Environment

Five months ago Monday, a gasoline pipeline ruptured outside of West Bend and turned life in a small nearby community upside down.

More than 50,000 gallons spilled onto a farm field in the Town of Jackson, seeped underground and contaminated wells.

As the town grapples with finding a long-term solution to their water problem, WUWM Environmental Reporter Susan Bence visited a couple anxiously hoping for light at the end of the tunnel.

chefranden photo / Flickr

As fiscal cliff negotiations continue, the Farm Bill is also set to expire at the end of 2012.

As 2013 begins, Wisconsin will enter a new chapter of hunting and trapping. The DNR is proposing rules regulating outdoor activities in 64 percent of state parks and trails. The Legislature approved Act 168 to boost participation in traditional outdoor sports.

A Sussex printing company is among a select few being honored by the Wisconsin Sustainable Business Council.

A new study explores the effects of emerging contaminants on the Great Lakes.

P McConnell

With the state's first wolf hunt underway, a Wisconsin researcher looks into the animals' relationship with people.

Not all, that many years ago, organic farming might have elicited the rolling of eyes. Today, the practice of growing products without chemicals seems common. However, a related approach remains relatively unknown.

Called biodynamics, it involves the use of harvested plants and remains of dead animals. Advocates kicked off a five-day North American conference in Madison on Wednesday.

WUWM Environmental Reporter Susan Bence set out to learn more about the farming practice that dates back to the turn of the last century.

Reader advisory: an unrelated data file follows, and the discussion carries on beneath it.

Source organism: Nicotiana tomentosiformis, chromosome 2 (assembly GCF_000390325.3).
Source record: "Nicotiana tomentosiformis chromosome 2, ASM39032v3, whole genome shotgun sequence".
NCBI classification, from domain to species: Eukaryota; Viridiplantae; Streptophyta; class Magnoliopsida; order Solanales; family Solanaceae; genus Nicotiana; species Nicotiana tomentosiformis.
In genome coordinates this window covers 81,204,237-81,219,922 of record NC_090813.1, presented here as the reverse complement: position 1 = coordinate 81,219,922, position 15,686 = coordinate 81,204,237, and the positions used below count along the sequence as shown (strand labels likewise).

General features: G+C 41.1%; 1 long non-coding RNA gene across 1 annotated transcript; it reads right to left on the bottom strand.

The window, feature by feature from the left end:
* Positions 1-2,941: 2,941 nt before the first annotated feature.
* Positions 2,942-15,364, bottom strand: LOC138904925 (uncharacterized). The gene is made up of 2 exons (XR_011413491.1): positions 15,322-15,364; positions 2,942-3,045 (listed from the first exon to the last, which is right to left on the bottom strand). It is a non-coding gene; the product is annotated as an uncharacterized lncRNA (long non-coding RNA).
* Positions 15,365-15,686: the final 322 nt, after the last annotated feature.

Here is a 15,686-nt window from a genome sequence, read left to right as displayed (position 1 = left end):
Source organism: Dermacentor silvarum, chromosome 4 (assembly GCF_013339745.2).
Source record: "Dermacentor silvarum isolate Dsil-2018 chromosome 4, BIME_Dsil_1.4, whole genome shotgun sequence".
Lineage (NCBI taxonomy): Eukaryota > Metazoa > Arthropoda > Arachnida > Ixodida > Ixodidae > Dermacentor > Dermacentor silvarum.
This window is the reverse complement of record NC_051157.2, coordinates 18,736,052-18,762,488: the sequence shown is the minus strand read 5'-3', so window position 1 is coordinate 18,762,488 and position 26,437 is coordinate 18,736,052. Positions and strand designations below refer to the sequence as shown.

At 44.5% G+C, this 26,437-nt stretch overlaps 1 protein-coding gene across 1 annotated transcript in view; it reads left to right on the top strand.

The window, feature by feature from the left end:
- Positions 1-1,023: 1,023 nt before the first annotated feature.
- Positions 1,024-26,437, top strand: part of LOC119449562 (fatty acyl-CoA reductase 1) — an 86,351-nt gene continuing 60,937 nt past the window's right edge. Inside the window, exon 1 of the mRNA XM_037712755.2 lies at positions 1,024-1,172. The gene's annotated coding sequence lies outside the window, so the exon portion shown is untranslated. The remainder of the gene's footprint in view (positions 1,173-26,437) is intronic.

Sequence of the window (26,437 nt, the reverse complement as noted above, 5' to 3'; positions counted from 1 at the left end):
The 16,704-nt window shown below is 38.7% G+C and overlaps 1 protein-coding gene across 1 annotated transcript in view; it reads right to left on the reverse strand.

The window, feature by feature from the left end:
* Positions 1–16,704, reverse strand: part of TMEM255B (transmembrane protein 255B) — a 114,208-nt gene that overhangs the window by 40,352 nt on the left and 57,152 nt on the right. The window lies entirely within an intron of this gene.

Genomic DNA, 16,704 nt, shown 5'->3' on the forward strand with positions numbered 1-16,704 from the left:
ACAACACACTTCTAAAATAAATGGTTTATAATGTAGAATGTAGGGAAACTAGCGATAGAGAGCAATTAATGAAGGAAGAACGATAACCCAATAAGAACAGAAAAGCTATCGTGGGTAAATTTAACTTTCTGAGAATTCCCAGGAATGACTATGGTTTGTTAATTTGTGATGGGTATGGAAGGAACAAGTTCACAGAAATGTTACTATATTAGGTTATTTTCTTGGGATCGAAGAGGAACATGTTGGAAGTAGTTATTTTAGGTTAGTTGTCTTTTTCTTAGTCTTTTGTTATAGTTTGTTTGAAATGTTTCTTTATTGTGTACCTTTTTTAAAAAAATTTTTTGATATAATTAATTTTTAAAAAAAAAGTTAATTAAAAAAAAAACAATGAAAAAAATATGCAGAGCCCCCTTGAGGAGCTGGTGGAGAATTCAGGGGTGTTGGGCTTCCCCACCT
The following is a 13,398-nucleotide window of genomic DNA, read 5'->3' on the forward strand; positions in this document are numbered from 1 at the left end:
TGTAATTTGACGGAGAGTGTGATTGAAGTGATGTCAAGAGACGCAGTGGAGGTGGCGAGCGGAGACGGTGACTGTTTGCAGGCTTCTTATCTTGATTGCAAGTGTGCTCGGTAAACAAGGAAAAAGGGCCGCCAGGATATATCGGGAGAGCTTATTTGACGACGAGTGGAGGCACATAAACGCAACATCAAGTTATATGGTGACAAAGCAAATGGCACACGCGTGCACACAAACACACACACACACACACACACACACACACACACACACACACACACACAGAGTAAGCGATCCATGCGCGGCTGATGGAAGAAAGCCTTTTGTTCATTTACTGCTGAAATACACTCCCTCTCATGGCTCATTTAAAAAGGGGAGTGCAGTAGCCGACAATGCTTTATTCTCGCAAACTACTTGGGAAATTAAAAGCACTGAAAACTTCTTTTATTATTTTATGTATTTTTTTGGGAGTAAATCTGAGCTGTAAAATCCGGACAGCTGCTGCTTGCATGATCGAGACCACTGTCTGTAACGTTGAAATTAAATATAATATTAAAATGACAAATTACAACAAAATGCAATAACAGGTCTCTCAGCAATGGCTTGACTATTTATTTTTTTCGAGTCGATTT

She begins at a dandelion harvesting event outside of Elkhorn.

You many find a few descriptions “unsavory.”

Petra Duffner knew nothing about biodynamics – until 1991.

That was the year she took a break from college in her native Germany and landed on this farm in southeastern Wisconsin.



US EPA

Water industry and government leaders will be in Chicago this week to discuss innovative ways to upgrade the nation's waterworks.

Susan Bence

We meet UWM Architecture chair Jim Wasley, and learn about his vision for the area around the School of Freshwater Sciences.

Troye Fox

Local Victory Garden initiative hatches idea that captured attention of national innovation competition.

WUWM's Environmental reporter helps us understand how green jobs might affect the employment picture in Milwaukee.

The skills and employment gap is a complex problem. WUWM Environmental Reporter Susan Bence set out on an equally complex path to discover how “green” jobs figure into the equation and how they might figure into the city’s future.

How Does Green Fit in the Skills Gap Puzzle

Nov 1, 2012

All week, WUWM has been digging into the complexities of the skills gap.

Our journalists have gathered the perspectives employers hungry to hire AND of workers eager to land good paying jobs.

Environmental Reporter Susan Bence sets out to learn if “skills gap” applies to local green industry.

Assistance streams to the east coast as Hurricane Sandy bears down; local officials worry its effects will be felt along Lake Michigan's shoreline.

Susan Bence

Milwaukee Riverkeeper director Karen Schapiro talks about the ongoing impact of the Clean Water Act, 40 years after its passage.

Pages